Phrack Inc. Volume Three, Issue 28, File 4 of 12 Network Miscellany by Taran King June 1,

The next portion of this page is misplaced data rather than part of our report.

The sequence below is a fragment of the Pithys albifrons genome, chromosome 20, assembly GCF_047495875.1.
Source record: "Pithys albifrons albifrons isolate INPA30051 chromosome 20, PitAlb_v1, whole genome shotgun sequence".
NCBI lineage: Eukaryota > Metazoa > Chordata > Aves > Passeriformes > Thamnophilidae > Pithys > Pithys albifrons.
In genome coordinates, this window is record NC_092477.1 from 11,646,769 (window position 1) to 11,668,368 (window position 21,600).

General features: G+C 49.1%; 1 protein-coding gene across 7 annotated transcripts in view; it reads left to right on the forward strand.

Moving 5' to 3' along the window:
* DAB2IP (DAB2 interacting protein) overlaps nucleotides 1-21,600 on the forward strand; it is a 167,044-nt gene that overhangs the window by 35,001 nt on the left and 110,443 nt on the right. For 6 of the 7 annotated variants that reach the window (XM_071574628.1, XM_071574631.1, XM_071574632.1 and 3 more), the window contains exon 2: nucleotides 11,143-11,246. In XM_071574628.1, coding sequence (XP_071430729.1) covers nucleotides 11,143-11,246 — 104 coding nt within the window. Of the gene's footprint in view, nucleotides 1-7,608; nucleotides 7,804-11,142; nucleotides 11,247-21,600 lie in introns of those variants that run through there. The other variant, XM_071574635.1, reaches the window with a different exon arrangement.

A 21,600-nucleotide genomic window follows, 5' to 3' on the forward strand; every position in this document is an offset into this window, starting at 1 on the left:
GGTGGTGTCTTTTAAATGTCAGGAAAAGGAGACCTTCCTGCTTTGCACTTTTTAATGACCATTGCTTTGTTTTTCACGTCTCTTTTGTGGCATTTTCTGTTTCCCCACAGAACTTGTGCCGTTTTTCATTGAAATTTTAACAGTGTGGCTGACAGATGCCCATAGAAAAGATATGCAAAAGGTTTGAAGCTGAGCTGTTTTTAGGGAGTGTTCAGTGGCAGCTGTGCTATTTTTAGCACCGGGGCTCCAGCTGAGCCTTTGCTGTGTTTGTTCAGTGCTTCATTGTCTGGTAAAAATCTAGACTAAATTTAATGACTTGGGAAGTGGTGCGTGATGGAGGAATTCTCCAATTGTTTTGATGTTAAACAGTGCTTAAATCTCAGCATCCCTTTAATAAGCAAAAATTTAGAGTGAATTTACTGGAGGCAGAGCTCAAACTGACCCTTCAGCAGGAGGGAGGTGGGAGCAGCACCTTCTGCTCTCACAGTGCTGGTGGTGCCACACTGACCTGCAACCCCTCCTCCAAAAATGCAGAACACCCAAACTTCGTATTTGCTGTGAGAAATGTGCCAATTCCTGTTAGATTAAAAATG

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==Phrack Inc.== Volume Three, Issue 28, File #4 of 12 Network Miscellany ~~~~~~~~~~~~~~~~~~ by Taran King June 1, 1989 ACSNET ~~~~~~ Australian Computer Science Network (ACSNET), also known as Oz, has its gateway through the CSNET node munnari.oz.au and if you cannot directly mail to the oz.au domain, try either username%munnari.oz.au@UUNET.UU.NET or munnari!username@UUNET.UU.NET. AT&T MAIL ~~~~~~~~~ AT&T Mail is a mailing service of AT&T, probably what you might call it's MCI-Mail equivalent. It is available on the UUCP network as node name attmail but I've had problems having mail get through. Apparently, it does cost money to mail to this service and the surrounding nodes are not willing to pick up the tab for the ingoing mail, or at least, this has seemingly been the case thus far. I believe, though, that perhaps routing to att!attmail!user would work. AT&T recently announced six new X.400 interconnections between AT&T Mail and electronic mail services in the U.S., Korea, Sweden, Australia, and Finland. In the U.S., AT&T Mail is now interconnected with Telenet Communications Corporation's service, Telemail, allowing users of both services to exchange messages easily. With the addition of these interconnections, the AT&T Mail Gateway 400 Service allows AT&T Mail subscribers to exchange messages with users of the following electronic messaging systems: Company E-Mail Name* Country ------- ------------ ------- TeleDelta TeDe 400 Sweden OTC MPS400 Australia Telecom-Canada Envoy100 Canada DACOM DACOM MHS Korea P&T-Tele MailNet 400 Finland Helsinki Telephone Co. ELISA Finland Dialcom Dialcom USA Telenet Telemail USA KDD Messavia Japan Transpac ATLAS400 France The interconnections are based on the X.400 standard, a set of guidelines for the format, delivery and receipt of electronic messages recommended by an international standards committee the CCITT. International X.400 messages incur a surcharge. They are: To Canada: Per note: $.05 Per message unit: $.10 To other international locations: Per note: $.20 Per message unit: $.50 There is no surcharge for X.400 messages within the U.S. The following are contacts to speak with about mailing through these mentioned networks. Other questions can be directed through AT&T Mail's toll-free number, 1-800-624-5672. MHS Gateway: mhs!atlas MHS Gateway: mhs!dacom Administrator: Bernard Tardieu Administrator: Bob Nicholson Transpac AT&T Phone: 3399283203 Morristown, NJ 07960 Phone: +1 201 644 1838 MHS Gateway: mhs!dialcom MHS Gateway: mhs!elisa Administrator: Mr. Laraman Administrator: Ulla Karajalainen Dialcom Nokia Data South Plainfield, NJ 07080 Phone: 01135804371 Phone: +1 441 493 3843 MHS Gateway: mhs!envoy MHS Gateway: mhs!kdd Administrator: Kin C. Ma Administrator: Shigeo Lwase Telecom Canada Kokusai Denshin Denwa CO. Phone: +1 613 567 7584 Phone: 8133477419 MHS Gateway: mhs!mailnet MHS Gateway: mhs!otc Administrator: Kari Aakala Administrator: Gary W. Krumbine Gen Directorate Of Post & AT&T Information Systems Phone: 35806921730 Lincroft, NJ 07738 Phone: +1 201 576 2658 MHS Gateway: mhs!telemail MHS Gateway: mhs Administrator: Jim Kelsay Administrator: AT&T Mail MHS GTE Telenet Comm Corp Gateway Reston, VA 22096 AT&T Phone: +1 703 689 6034 Lincroft, NJ 08838 Phone: +1 800 624 5672 CMR ~~~ Previously known as Intermail, the Commercial Mail Relay (CMR) Service is a mail relay service between the Internet and three commercial electronic mail systems: US Sprint/Telenet, MCI-Mail, and DIALCOM systems (i.e. Compmail, NSFMAIL, and USDA-MAIL). An important note: The only requirement for using this mail gateway is that the work conducted must be DARPA sponsored research and other approved government business. Basically, this means that unless you've got some government-related business, you're not supposed to be using this gateway. Regardless, it would be very difficult for them to screen everything that goes through their gateway. Before I understood the requirements of this gateway, I was sending to a user of MCI-Mail and was not contacted about any problems with that communication. Unfortunately, I mistyped the MCI-Mail address on one of the letters and that letter ended up getting read by system administrators who then informed me that I was not to be using that system, as well as the fact that they would like to bill me for using it. That was an interesting thought on their part anyway, but do note that using this service does incur charges. The CMR mailbox address in each system corresponds to the label: Telemail: [Intermail/USCISI]TELEMAIL/USA MCI-Mail: Intermail or 107-8239 CompMail: Intermail or CMP0817 NSF-Mail: Intermail or NSF153 USDA-Mail: Intermail or AGS9999 Addressing examples for each e-mail system are as follows: MCIMAIL: 123-4567 seven digit address Everett T. Bowens person's name (must be unique!) COMPMAIL: CMP0123 three letters followed by three or four digits S.Cooper initial, then "." and then last name 134:CMP0123 domain, then ":" and then combination system and account number NSFMAIL: NSF0123 three letters followed by three or four digits A.Phillips initial, then "." and then last name 157:NSF0123 domain, then ":" and then combination system and account number USDAMAIL: AGS0123 three letters followed by three or four digits P.Shifter initial, then "." and then last name 157:AGS0123 domain, then ":" and then combination system and account number TELEMAIL: BARNOC user (directly on Telemail) BARNOC/LODH user/organization (directly on Telemail) [BARNOC/LODH]TELEMAIL/USA [user/organization]system branch/country The following are other Telenet system branches/countries that can be mailed to: TELEMAIL/USA NASAMAIL/USA MAIL/USA TELEMEMO/AUSTRALIA TELECOM/CANADA TOMMAIL/CHILE TMAILUK/GB ITALMAIL/ITALY ATI/JAPAN PIPMAIL/ROC DGC/USA FAAMAIL/USA GSFC/USA GTEMAIL/USA TM11/USA TNET.TELEMAIL/USA USDA/USA Note: OMNET's ScienceNet is on the Telenet system MAIL/USA and to mail to it, the format would be [A.MAILBOX/OMNET]MAIL/USA. The following are available subdivisions of OMNET: AIR Atmospheric Sciences EARTH Solid Earth Sciences LIFE Life Sciences OCEAN Ocean Sciences POLAR Interdisciplinary Polar Studies SPACE Space Science and Remote Sensing The following is a list of DIALCOM systems available in the listed countries with their domain and system numbers: Service Name Country Domain Number System Number ~~~~~~~~~~~~ ~~~~~~~ ~~~~~~~~~~~~~ ~~~~~~~~~~~~~ Keylink-Dialcom Australia 60 07, 08, 09 Dialcom Canada 20 20, 21, 22, 23, 24 DPT Databoks Denmark 124 71 Telebox Finland 127 62 Telebox West Germany 30 15, 16 Dialcom Hong Kong 80 88, 89 Eirmail Ireland 100 74 Goldnet Israel 50 05, 06 Mastermail Italy 130 65, 67 Mastermail Italy 1 66, 68 Dialcom Japan 70 13, 14 Dialcom Korea 1 52 Telecom Gold Malta 100 75 Dialcom Mexico 1 52 Memocom Netherlands 124 27, 28, 29 Memocom Netherlands 1 55 Starnet New Zealand 64 01, 02 Dialcom Puerto Rico 58 25 Telebox Singapore 88 10, 11, 12 Dialcom Taiwan 1 52 Telecom Gold United Kingdom 100 01, 04, 17, 80-89 DIALCOM USA 1 29, 30, 31, 32, 33, 34, 37, 38, 41-59, 61, 62, 63, 90-99 NOTE: You can also mail to username@NASAMAIL.NASA.GOV or username@GSFCMAIL.NASA.GOV instead of going through the CMR gateway to mail to NASAMAIL or GSFCMAIL. For more information and instructions on how to use CMR, send a message to the user support group at intermail-request@intermail.isi.edu (you'll get basically what I've listed plus maybe a bit more). Please read Chapter 3 of The Future Transcendent Saga (Limbo to Infinity) for specifics on mailing to these destination mailing systems. COMPUSERVE ~~~~~~~~~~ CompuServe is well known for its games and conferences. It does, though, have mailing capability. Now, they have developed their own Internet domain, called COMPUSERVE.COM. It is relatively new and mail can be routed through either TUT.CIS.OHIO-STATE.EDU or NORTHWESTERN.ARPA. Example: user%COMPUSERVE.COM@TUT.CIS.OHIO-STATE.EDU or replace TUT.CIS.OHIO-STATE.EDU with NORTHWESTERN.ARPA). The CompuServe link appears to be a polled UUCP connection at the gateway machine. It is actually managed via a set of shell scripts and a comm utility called xcomm, which operates via command scripts built on the fly by the shell scripts during analysis of what jobs exist to go into and out of CompuServe. CompuServe subscriber accounts of the form 7xxxx,yyyy can be addressed as 7xxxx.yyyy@compuserve.com. CompuServe employees can be addressed by their usernames in the csi.compuserve.com subdomain. CIS subscribers write mail to ">inet:user@host.domain" to mail to users on the Wide-Area Networks, where ">gateway:" is CompuServe's internal gateway access syntax. The gateway generates fully-RFC-compliant headers. To fully extrapolate -- from the CompuServe side, you would use their EasyPlex mail system to send mail to someone in BITNET or the Internet. For example, to send me mail at my Bitnet id, you would address it to: INET:C488869%UMCVMB.BITNET@CUNYVM.CUNY.EDU Or to my Internet id: INET:C488869@UMCVMB.MISSOURI.EDU Now, if you have a BITNET to Internet userid, this is a silly thing to do, since your connect time to CompuServe costs you money. However, you can use this information to let people on CompuServe contact YOU. CompuServe Customer Service says that there is no charge to either receive or send a message to the Internet or BITNET. DASNET ~~~~~~ DASnet is a smaller network that connects to the Wide-Area Networks but charges for their service. DASnet subscribers get charged for both mail to users on other networks AND mail for them from users of other networks. The following is a brief description of DASnet, some of which was taken from their promotional text letter. DASnet allows you to exchange electronic mail with people on more than 20 systems and networks that are interconnected with DASnet. One of the drawbacks, though, is that, after being subscribed to these services, you must then subscribe to DASnet, which is a separate cost. Members of Wide-Area networks can subscribe to DASnet too. Some of the networks and systems reachable through DASnet include the following: ABA/net, ATT Mail, BIX (Byte Information eXchange), DASnet Network, Dialcom, EIES, EasyLink, Envoy 100, FAX, GeoMail, INET, MCI Mail, NWI, PeaceNet/EcoNet, Portal Communications, The Meta Network, The Source, Telemail, ATI's Telemail (Japan), Telex, TWICS (Japan), UNISON, UUCP, The WELL, and Domains (i.e. ".COM" and ".EDU" etc.). New systems are added all of the time. As of the writing of this file, Connect, GoverNET, MacNET, and The American Institute of Physics PI-MAIL are soon to be connected. You can get various accounts on DASnet including: o Corporate Accounts -- If your organization wants more than one individual subscription. o Site Subscriptions -- If you want DASnet to link directly to your organization's electronic mail system. To send e-mail through DASnet, you send the message to the DASnet account on your home system. You receive e-mail at your mailbox, as you do now. On the Wide-Area Networks, you send mail to XB.DAS@STANFORD.BITNET. On the Subject: line, you type the DASnet address in brackets and then the username just outside of them. The real subject can be expressed after the username separated by a "!" (Example: Subject: [0756TK]randy!How's Phrack?). The only disadvantage of using DASnet as opposed to Wide-Area networks is the cost. Subscription costs as of 3/3/89 cost $4.75 per month or $5.75 per month for hosts that are outside of the U.S.A. You are also charged for each message that you send. If you are corresponding with someone who is not a DASnet subscriber, THEIR MAIL TO YOU is billed to your account. The following is an abbreviated cost list for mailing to the different services of DASnet: PARTIAL List DASnet Cost DASnet Cost of Services 1st 1000 Each Add'l 1000 Linked by DASnet (e-mail) Characters Characters: INET, MacNET, PeaceNet, NOTE: 20 lines Unison, UUCP*, Domains, .21 .11 of text is app. e.g. .COM, .EDU* 1000 characters. Dialcom--Any "host" in U.S. .36 .25 Dialcom--Hosts outside U.S. .93 .83 EasyLink (From EasyLink) .21 .11 (To EasyLink) .55 .23 U.S. FAX (internat'l avail.) .79 .37 GeoMail--Any "host" in U.S. .21 .11 GeoMail--Hosts outside U.S. .74 .63 MCI (from MCI) .21 .11 (to MCI) .78 .25 (Paper mail - USA) 2.31 .21 Telemail .36 .25 W.U. Telex--United States 1.79 1.63 (You can also send Telexes outside the U.S.) TWICS--Japan .89 .47 * The charges given here are to the gateway to the network. The DASnet user is not charged for transmission on the network itself. Subscribers to DASnet get a free DASnet Network Directory as well as a listing in the directory, and the ability to order optional DASnet services like auto-porting or DASnet Telex Service which gives you your own Telex number and answerback for $8.40 a month at this time. DASnet is a registered trademark of DA Systems, Inc. DA Systems, Inc. 1503 E. Campbell Ave. Campbell, CA 95008 408-559-7434 TELEX: 910 380-3530 The following two sections on PeaceNet and AppleLink are in association with DASnet as this network is what is used to connect00 Finland Helsinki Telephone Co. ELISA Finland Dialcom Dialcom USA Telenet Telemail USA KDD Messavia Japan Transpac ATLAS400 France The interconnections are based on the X.400 standard, a set of guidelines for the format, delivery and receipt of electronic messages recommended by an international standards committee the CCITT. International X.400 messages incur a surcharge. They are: To Canada: Per note: $.05 Per message unit: $.10 To other international locations: Per note: $.20 Per message unit: $.50 There is no surcharge for X.400 messages within the U.S. The following are contacts to speak with about mailing through these mentioned networks. Other questions can be directed through AT&T Mail's toll-free number, 1-800-624-5672. MHS Gateway: mhs!atlas MHS Gateway: mhs!dacom Administrator: Bernard Tardieu Administrator: Bob Nicholson Transpac AT&T Phone: 3399283203 Morristown, NJ 07960 Phone: +1 201 644 1838 MHS Gateway: mhs!dialcom MHS Gateway: mhs!elisa Administrator: Mr. Laraman Administrator: Ulla Karajalainen Dialcom Nokia Data South Plainfield, NJ 07080 Phone: 01135804371 Phone: +1 441 493 3843 MHS Gateway: mhs!envoy MHS Gateway: mhs!kdd Administrator: Kin C. Ma Administrator: Shigeo Lwase Telecom Canada Kokusai Denshin Denwa CO. Phone: +1 613 567 7584 Phone: 8133477419 MHS Gateway: mhs!mailnet MHS Gateway: mhs!otc Administrator: Kari Aakala Administrator: Gary W. Krumbine Gen Directorate Of Post & AT&T Information Systems Phone: 35806921730 Lincroft, NJ 07738 Phone: +1 201 576 2658 MHS Gateway: mhs!telemail MHS Gateway: mhs Administrator: Jim Kelsay Administrator: AT&T Mail MHS GTE Telenet Comm Corp Gateway Reston, VA 22096 AT&T Phone: +1 703 689 6034 Lincroft, NJ 08838 Phone: +1 800 624 5672 CMR ~~~ Previously known as Intermail, the Commercial Mail Relay (CMR) Service is a mail relay service between the Internet and three commercial electronic mail systems: US Sprint/Telenet, MCI-Mail, and DIALCOM systems (i.e. Compmail, NSFMAIL, and USDA-MAIL). An important note: The only requirement for using this mail gateway is that the work conducted must be DARPA sponsored research and other approved government business. Basically, this means that unless you've got some government-related business, you're not supposed to be using this gateway. Regardless, it would be very difficult for them to screen everything that goes through their gateway. Before I understood the requirements of this gateway, I was sending to a user of MCI-Mail and was not contacted about any problems with that communication. Unfortunately, I mistyped the MCI-Mail address on one of the letters and that letter ended up getting read by system administrators who then informed me that I was not to be using that system, as well as the fact that they would like to bill me for using it. That was an interesting thought on their part anyway, but do note that using this service does incur charges. The CMR mailbox address in each system corresponds to the label: Telemail: [Intermail/USCISI]TELEMAIL/USA MCI-Mail: Intermail or 107-8239 CompMail: Intermail or CMP0817 NSF-Mail: Intermail or NSF153 USDA-Mail: Intermail or AGS9999 Addressing examples for each e-mail system are as follows: MCIMAIL: 123-4567 seven digit address Everett T. Bowens person's name (must be unique!) COMPMAIL: CMP0123 three letters followed by three or four digits S.Cooper initial, then "." and then last name 134:CMP0123 domain, then ":" and then combination system and account number NSFMAIL: NSF0123 three letters followed by three or four digits A.Phillips initial, then "." and then last name 157:NSF0123 domain, then ":" and then combination system and account number USDAMAIL: AGS0123 three letters followed by three or four digits P.Shifter initial, then "." and then last name 157:AGS0123 domain, then ":" and then combination system and account number TELEMAIL: BARNOC user (directly on Telemail) BARNOC/LODH user/organization (directly on Telemail) [BARNOC/LODH]TELEMAIL/USA [user/organization]system branch/country The following are other Telenet system branches/countries that can be mailed to: TELEMAIL/USA NASAMAIL/USA MAIL/USA TELEMEMO/AUSTRALIA TELECOM/CANADA TOMMAIL/CHILE TMAILUK/GB ITALMAIL/ITALY ATI/JAPAN PIPMAIL/ROC DGC/USA FAAMAIL/USA GSFC/USA GTEMAIL/USA TM11/USA TNET.TELEMAIL/USA USDA/USA Note: OMNET's ScienceNet is on the Telenet system MAIL/USA and to mail to it, the format would be [A.MAILBOX/OMNET]MAIL/USA. The following are available subdivisions of OMNET: AIR Atmospheric Sciences EARTH Solid Earth Sciences LIFE Life Sciences OCEAN Ocean Sciences POLAR Interdisciplinary Polar Studies SPACE Space Science and Remote Sensing The following is a list of DIALCOM systems available in the listed countries with their domain and system numbers: Service Name Country Domain Number System Number ~~~~~~~~~~~~ ~~~~~~~ ~~~~~~~~~~~~~ ~~~~~~~~~~~~~ Keylink-Dialcom Australia 60 07, 08, 09 Dialcom Canada 20 20, 21, 22, 23, 24 DPT Databoks Denmark 124 71 Telebox Finland 127 62 Telebox West Germany 30 15, 16 Dialcom Hong Kong 80 88, 89 Eirmail Ireland 100 74 Goldnet Israel 50 05, 06 Mastermail Italy 130 65, 67 Mastermail Italy 1 66, 68 Dialcom Japan 70 13, 14 Dialcom Korea 1 52 Telecom Gold Malta 100 75 Dialcom Mexico 1 52 Memocom Netherlands 124 27, 28, 29 Memocom Netherlands 1 55 Starnet New Zealand 64 01, 02 Dialcom Puerto Rico 58 25 Telebox Singapore 88 10, 11, 12 Dialcom Taiwan 1 52 Telecom Gold United Kingdom 100 01, 04, 17, 80-89 DIALCOM USA 1 29, 30, 31, 32, 33, 34, 37, 38, 41-59, 61, 62, 63, 90-99 NOTE: You can also mail to username@NASAMAIL.NASA.GOV or username@GSFCMAIL.NASA.GOV instead of going through the CMR gateway to mail to NASAMAIL or GSFCMAIL. For more information and instructions on how to use CMR, send a message to the user support group at intermail-request@intermail.isi.edu (you'll get basically what I've listed plus maybe a bit more). Please read Chapter 3 of The Future Transcendent Saga (Limbo to Infinity) for specifics on mailing to these destination mailing systems. COMPUSERVE ~~~~~~~~~~ CompuServe is well known for its games and conferences. It does, though, have mailing capability. Now, they have developed their own Internet domain, called COMPUSERVE.COM. It is relatively new and mail can be routed through either TUT.CIS.OHIO-STATE.EDU or NORTHWESTERN.ARPA. Example: user%COMPUSERVE.COM@TUT.CIS.OHIO-STATE.EDU or replace TUT.CIS.OHIO-STATE.EDU with NORTHWESTERN.ARPA). The CompuServe link appears to be a polled UUCP connection at the gateway machine. It is actually managed via a set of shell scripts and a comm utility called xcomm, which operates via command scripts built on the fly by the shell scripts during analysis of what jobs exist to go into and out of CompuServe. CompuServe subscriber accounts of the form 7xxxx,yyyy can be addressed as 7xxxx.yyyy@compuserve.com. CompuServe employees can be addressed by their usernames in the csi.compuserve.com subdomain. CIS subscribers write mail to ">inet:user@host.domain" to mail to users on the Wide-Area Networks, where ">gateway:" is CompuServe's internal gateway access syntax. The gateway generates fully-RFC-compliant headers. To fully extrapolate -- from the CompuServe side, you would use their EasyPlex mail system to send mail to someone in BITNET or the Internet. For example, to send me mail at my Bitnet id, you would address it to: INET:C488869%UMCVMB.BITNET@CUNYVM.CUNY.EDU Or to my Internet id: INET:C488869@UMCVMB.MISSOURI.EDU Now, if you have a BITNET to Internet userid, this is a silly thing to do, since your connect time to CompuServe costs you money. However, you can use this information to let people on CompuServe contact YOU. CompuServe Customer Service says that there is no charge to either receive or send a message to the Internet or BITNET. DASNET ~~~~~~ DASnet is a smaller network that connects to the Wide-Area Networks but charges for their service. DASnet subscribers get charged for both mail to users on other networks AND mail for them from users of other networks. The following is a brief description of DASnet, some of which was taken from their promotional text letter. DASnet allows you to exchange electronic mail with people on more than 20 systems and networks that are interconnected with DASnet. One of the drawbacks, though, is that, after being subscribed to these services, you must then subscribe to DASnet, which is a separate cost. Members of Wide-Area networks can subscribe to DASnet too. Some of the networks and systems reachable through DASnet include the following: ABA/net, ATT Mail, BIX (Byte Information eXchange), DASnet Network, Dialcom, EIES, EasyLink, Envoy 100, FAX, GeoMail, INET, MCI Mail, NWI, PeaceNet/EcoNet, Portal Communications, The Meta Network, The Source, Telemail, ATI's Telemail (Japan), Telex, TWICS (Japan), UNISON, UUCP, The WELL, and Domains (i.e. ".COM" and ".EDU" etc.). New systems are added all of the time. As of the writing of this file, Connect, GoverNET, MacNET, and The American Institute of Physics PI-MAIL are soon to be connected. You can get various accounts on DASnet including: o Corporate Accounts -- If your organization wants more than one individual subscription. o Site Subscriptions -- If you want DASnet to link directly to your SAGE ** There was an error in the transcieving. Part was erased. This is all